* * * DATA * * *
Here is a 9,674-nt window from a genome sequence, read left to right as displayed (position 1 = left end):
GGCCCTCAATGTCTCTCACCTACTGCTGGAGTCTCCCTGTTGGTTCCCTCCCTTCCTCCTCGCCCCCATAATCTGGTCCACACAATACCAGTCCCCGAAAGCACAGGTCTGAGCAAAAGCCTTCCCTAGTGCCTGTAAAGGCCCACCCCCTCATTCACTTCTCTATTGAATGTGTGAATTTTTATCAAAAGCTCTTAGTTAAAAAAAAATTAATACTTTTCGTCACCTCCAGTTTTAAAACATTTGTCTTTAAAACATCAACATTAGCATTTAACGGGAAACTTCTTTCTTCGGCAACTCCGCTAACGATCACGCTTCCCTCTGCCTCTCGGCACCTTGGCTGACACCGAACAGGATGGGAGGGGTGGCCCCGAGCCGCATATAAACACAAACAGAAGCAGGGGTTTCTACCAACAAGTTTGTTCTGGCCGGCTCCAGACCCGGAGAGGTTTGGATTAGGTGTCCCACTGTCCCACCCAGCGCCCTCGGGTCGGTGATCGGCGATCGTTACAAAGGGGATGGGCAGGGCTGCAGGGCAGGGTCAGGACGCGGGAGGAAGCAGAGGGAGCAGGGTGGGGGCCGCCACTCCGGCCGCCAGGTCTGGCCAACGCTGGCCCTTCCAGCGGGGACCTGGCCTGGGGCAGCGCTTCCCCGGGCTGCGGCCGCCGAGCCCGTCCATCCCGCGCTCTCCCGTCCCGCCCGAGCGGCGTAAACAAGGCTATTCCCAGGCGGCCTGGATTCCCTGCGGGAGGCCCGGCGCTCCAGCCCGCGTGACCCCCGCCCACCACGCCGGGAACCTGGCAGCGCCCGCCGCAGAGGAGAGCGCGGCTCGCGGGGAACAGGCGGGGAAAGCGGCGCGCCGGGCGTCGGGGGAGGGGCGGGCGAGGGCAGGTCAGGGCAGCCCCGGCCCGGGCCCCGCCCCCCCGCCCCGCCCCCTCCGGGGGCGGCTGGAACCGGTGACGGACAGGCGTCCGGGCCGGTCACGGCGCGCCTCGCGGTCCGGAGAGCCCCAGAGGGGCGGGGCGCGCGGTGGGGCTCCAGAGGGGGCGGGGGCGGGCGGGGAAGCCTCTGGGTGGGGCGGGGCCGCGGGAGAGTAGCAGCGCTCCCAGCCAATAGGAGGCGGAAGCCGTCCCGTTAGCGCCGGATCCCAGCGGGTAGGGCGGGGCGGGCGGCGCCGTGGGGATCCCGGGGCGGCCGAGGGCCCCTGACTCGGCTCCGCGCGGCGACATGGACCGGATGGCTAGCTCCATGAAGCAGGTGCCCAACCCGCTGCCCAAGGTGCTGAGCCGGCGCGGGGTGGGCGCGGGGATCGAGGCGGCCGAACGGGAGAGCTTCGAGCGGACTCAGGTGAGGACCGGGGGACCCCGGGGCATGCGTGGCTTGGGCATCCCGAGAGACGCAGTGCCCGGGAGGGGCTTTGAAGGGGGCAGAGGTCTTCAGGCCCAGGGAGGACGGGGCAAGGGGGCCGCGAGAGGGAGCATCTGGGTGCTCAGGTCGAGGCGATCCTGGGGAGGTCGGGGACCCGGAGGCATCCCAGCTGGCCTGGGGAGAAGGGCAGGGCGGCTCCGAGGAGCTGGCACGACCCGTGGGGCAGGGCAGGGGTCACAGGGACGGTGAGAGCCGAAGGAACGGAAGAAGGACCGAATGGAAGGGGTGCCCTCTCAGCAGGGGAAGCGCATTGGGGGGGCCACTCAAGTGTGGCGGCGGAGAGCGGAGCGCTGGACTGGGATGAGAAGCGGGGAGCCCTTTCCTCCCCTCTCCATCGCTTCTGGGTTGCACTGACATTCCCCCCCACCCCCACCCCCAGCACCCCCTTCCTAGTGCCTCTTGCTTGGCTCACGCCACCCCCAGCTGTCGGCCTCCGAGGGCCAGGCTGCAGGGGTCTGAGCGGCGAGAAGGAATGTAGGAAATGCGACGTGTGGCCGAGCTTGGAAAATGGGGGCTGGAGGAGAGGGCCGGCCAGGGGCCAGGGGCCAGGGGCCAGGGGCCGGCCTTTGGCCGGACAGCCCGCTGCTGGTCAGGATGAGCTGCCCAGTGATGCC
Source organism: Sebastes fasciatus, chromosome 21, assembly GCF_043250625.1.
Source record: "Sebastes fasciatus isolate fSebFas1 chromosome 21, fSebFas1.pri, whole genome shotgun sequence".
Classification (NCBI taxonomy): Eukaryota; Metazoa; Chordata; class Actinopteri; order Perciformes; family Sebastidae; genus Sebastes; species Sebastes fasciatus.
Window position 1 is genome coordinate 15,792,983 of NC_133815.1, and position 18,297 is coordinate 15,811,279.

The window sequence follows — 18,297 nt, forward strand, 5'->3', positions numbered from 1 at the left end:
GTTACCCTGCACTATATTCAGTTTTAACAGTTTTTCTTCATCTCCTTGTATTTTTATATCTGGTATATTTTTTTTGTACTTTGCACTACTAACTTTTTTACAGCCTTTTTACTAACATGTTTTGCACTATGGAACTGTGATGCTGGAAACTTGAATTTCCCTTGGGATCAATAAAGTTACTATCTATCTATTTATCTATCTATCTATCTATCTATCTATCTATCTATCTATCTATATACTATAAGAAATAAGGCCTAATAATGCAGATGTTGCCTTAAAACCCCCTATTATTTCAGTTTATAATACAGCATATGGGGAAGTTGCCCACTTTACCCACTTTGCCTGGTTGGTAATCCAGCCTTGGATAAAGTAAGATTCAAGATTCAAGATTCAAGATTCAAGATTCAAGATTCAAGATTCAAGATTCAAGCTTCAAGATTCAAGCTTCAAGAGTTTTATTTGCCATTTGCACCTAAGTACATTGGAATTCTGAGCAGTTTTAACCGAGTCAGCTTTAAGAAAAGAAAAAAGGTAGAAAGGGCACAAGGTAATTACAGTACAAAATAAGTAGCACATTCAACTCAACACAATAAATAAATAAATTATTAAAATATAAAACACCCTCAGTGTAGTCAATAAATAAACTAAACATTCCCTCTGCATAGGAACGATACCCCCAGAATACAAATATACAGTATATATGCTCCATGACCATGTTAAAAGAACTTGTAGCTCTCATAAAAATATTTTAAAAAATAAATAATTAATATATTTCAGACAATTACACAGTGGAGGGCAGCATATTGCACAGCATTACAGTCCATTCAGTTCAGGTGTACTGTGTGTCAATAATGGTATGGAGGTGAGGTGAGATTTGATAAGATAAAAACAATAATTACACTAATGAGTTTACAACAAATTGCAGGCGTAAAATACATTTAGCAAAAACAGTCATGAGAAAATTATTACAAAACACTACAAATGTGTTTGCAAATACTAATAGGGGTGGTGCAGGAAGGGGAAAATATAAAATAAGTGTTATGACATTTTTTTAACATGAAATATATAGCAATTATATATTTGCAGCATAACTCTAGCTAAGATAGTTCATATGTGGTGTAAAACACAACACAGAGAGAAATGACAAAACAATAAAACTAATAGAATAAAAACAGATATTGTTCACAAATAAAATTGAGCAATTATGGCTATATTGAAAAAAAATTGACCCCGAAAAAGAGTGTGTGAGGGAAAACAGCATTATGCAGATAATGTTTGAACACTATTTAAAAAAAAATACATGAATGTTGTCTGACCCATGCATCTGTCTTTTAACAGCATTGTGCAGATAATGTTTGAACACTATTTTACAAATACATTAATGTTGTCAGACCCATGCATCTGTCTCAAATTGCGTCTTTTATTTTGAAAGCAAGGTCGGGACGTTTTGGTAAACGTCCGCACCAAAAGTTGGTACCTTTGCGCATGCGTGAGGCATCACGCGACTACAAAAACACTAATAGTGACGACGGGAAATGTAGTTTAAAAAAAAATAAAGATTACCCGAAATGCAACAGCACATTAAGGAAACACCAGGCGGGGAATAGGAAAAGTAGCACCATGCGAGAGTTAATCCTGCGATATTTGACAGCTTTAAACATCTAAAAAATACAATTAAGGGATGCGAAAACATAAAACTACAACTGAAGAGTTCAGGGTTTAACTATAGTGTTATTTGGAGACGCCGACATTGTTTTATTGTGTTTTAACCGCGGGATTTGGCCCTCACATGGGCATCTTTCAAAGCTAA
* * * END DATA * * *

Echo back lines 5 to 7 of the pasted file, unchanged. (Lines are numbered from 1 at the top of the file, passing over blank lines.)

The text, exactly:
Classification (NCBI taxonomy): Eukaryota; Metazoa; Chordata; class Actinopteri; order Perciformes; family Sebastidae; genus Sebastes; species Sebastes fasciatus.
Window position 1 is genome coordinate 15,792,983 of NC_133815.1, and position 18,297 is coordinate 15,811,279.

The window sequence follows — 18,297 nt, forward strand, 5'->3', positions numbered from 1 at the left end: